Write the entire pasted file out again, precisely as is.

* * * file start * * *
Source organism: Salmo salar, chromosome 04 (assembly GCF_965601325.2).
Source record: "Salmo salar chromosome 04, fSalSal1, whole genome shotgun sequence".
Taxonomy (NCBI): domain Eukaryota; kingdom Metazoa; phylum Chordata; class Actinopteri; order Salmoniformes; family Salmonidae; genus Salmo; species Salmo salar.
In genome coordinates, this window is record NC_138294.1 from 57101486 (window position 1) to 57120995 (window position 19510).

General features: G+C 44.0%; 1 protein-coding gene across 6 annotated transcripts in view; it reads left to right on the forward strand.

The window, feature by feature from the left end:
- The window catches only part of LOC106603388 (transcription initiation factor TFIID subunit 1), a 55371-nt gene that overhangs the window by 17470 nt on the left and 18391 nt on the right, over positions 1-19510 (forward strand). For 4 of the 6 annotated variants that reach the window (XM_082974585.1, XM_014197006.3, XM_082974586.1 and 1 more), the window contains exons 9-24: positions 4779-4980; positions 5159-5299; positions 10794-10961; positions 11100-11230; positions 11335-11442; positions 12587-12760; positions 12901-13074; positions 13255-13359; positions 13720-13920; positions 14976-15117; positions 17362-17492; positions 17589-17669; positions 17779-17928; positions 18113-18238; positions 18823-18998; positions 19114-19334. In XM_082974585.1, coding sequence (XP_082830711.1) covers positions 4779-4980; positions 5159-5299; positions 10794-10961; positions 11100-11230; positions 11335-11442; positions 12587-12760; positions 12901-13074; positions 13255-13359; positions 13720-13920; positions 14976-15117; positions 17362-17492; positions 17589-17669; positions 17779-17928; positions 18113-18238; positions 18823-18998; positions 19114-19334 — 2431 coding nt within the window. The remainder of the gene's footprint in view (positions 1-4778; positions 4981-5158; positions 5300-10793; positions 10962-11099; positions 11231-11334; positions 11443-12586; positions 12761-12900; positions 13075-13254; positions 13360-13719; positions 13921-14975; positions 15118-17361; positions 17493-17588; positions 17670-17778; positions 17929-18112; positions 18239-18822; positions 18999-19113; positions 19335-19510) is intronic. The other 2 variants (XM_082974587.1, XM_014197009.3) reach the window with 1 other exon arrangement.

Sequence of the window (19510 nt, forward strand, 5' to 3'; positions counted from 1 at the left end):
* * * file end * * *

Source organism: Salmo salar, chromosome 04 (assembly GCF_965601325.2).
Source record: "Salmo salar chromosome 04, fSalSal1, whole genome shotgun sequence".
Taxonomy (NCBI): domain Eukaryota; kingdom Metazoa; phylum Chordata; class Actinopteri; order Salmoniformes; family Salmonidae; genus Salmo; species Salmo salar.
In genome coordinates, this window is record NC_138294.1 from 57101486 (window position 1) to 57120995 (window position 19510).

General features: G+C 44.0%; 1 protein-coding gene across 6 annotated transcripts in view; it reads left to right on the forward strand.

The window, feature by feature from the left end:
- The window catches only part of LOC106603388 (transcription initiation factor TFIID subunit 1), a 55371-nt gene that overhangs the window by 17470 nt on the left and 18391 nt on the right, over positions 1-19510 (forward strand). For 4 of the 6 annotated variants that reach the window (XM_082974585.1, XM_014197006.3, XM_082974586.1 and 1 more), the window contains exons 9-24: positions 4779-4980; positions 5159-5299; positions 10794-10961; positions 11100-11230; positions 11335-11442; positions 12587-12760; positions 12901-13074; positions 13255-13359; positions 13720-13920; positions 14976-15117; positions 17362-17492; positions 17589-17669; positions 17779-17928; positions 18113-18238; positions 18823-18998; positions 19114-19334. In XM_082974585.1, coding sequence (XP_082830711.1) covers positions 4779-4980; positions 5159-5299; positions 10794-10961; positions 11100-11230; positions 11335-11442; positions 12587-12760; positions 12901-13074; positions 13255-13359; positions 13720-13920; positions 14976-15117; positions 17362-17492; positions 17589-17669; positions 17779-17928; positions 18113-18238; positions 18823-18998; positions 19114-19334 — 2431 coding nt within the window. The remainder of the gene's footprint in view (positions 1-4778; positions 4981-5158; positions 5300-10793; positions 10962-11099; positions 11231-11334; positions 11443-12586; positions 12761-12900; positions 13075-13254; positions 13360-13719; positions 13921-14975; positions 15118-17361; positions 17493-17588; positions 17670-17778; positions 17929-18112; positions 18239-18822; positions 18999-19113; positions 19335-19510) is intronic. The other 2 variants (XM_082974587.1, XM_014197009.3) reach the window with 1 other exon arrangement.

Sequence of the window (19510 nt, forward strand, 5' to 3'; positions counted from 1 at the left end):